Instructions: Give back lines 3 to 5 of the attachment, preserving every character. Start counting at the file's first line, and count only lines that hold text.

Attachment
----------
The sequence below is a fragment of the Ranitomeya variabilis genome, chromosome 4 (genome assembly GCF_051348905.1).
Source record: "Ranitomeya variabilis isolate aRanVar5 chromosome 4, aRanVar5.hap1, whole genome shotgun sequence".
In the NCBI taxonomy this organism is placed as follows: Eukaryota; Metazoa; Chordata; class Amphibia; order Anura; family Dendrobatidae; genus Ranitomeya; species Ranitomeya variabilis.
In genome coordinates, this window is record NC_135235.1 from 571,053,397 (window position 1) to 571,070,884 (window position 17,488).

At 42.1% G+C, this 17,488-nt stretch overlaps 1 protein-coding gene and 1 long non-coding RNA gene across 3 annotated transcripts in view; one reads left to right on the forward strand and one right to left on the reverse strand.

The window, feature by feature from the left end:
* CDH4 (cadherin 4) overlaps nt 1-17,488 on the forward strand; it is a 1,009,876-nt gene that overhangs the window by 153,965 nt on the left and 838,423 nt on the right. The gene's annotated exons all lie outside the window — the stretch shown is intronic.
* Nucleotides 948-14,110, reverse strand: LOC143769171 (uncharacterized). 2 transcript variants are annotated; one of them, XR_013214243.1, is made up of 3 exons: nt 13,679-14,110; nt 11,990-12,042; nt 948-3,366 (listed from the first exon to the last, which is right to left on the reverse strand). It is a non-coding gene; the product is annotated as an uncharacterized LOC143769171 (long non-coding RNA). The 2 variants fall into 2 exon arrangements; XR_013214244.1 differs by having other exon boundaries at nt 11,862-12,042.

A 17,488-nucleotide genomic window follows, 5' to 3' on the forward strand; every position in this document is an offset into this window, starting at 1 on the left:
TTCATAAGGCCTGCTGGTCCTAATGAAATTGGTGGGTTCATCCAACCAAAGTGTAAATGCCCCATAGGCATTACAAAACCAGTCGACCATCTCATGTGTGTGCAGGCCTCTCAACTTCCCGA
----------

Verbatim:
In the NCBI taxonomy this organism is placed as follows: Eukaryota; Metazoa; Chordata; class Amphibia; order Anura; family Dendrobatidae; genus Ranitomeya; species Ranitomeya variabilis.
In genome coordinates, this window is record NC_135235.1 from 571,053,397 (window position 1) to 571,070,884 (window position 17,488).

At 42.1% G+C, this 17,488-nt stretch overlaps 1 protein-coding gene and 1 long non-coding RNA gene across 3 annotated transcripts in view; one reads left to right on the forward strand and one right to left on the reverse strand.